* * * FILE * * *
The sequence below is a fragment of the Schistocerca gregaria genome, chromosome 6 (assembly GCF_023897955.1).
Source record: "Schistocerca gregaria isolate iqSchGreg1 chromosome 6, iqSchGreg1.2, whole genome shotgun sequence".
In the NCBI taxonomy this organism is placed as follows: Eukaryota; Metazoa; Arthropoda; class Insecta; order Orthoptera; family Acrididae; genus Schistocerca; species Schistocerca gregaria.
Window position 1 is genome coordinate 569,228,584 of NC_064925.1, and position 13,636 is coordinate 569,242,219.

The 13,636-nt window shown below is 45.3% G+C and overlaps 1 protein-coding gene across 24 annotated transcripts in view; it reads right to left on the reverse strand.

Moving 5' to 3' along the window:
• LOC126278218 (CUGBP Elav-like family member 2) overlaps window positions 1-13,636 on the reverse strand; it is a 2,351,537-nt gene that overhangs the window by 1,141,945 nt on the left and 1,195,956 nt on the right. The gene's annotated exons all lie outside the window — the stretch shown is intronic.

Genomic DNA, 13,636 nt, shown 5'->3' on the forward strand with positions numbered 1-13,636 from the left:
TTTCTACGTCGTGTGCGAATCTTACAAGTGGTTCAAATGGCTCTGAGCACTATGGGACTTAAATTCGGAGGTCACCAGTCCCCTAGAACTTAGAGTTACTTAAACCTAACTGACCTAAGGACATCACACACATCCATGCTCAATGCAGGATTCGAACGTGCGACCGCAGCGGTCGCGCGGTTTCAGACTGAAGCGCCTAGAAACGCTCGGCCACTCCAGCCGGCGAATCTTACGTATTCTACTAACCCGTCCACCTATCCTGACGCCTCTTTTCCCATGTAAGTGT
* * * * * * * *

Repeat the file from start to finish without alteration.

The sequence below is a fragment of the Schistocerca gregaria genome, chromosome 6 (assembly GCF_023897955.1).
Source record: "Schistocerca gregaria isolate iqSchGreg1 chromosome 6, iqSchGreg1.2, whole genome shotgun sequence".
In the NCBI taxonomy this organism is placed as follows: Eukaryota; Metazoa; Arthropoda; class Insecta; order Orthoptera; family Acrididae; genus Schistocerca; species Schistocerca gregaria.
Window position 1 is genome coordinate 569,228,584 of NC_064925.1, and position 13,636 is coordinate 569,242,219.

The 13,636-nt window shown below is 45.3% G+C and overlaps 1 protein-coding gene across 24 annotated transcripts in view; it reads right to left on the reverse strand.

Moving 5' to 3' along the window:
• LOC126278218 (CUGBP Elav-like family member 2) overlaps window positions 1-13,636 on the reverse strand; it is a 2,351,537-nt gene that overhangs the window by 1,141,945 nt on the left and 1,195,956 nt on the right. The gene's annotated exons all lie outside the window — the stretch shown is intronic.

Genomic DNA, 13,636 nt, shown 5'->3' on the forward strand with positions numbered 1-13,636 from the left:
TTTCTACGTCGTGTGCGAATCTTACAAGTGGTTCAAATGGCTCTGAGCACTATGGGACTTAAATTCGGAGGTCACCAGTCCCCTAGAACTTAGAGTTACTTAAACCTAACTGACCTAAGGACATCACACACATCCATGCTCAATGCAGGATTCGAACGTGCGACCGCAGCGGTCGCGCGGTTTCAGACTGAAGCGCCTAGAAACGCTCGGCCACTCCAGCCGGCGAATCTTACGTATTCTACTAACCCGTCCACCTATCCTGACGCCTCTTTTCCCATGTAAGTGT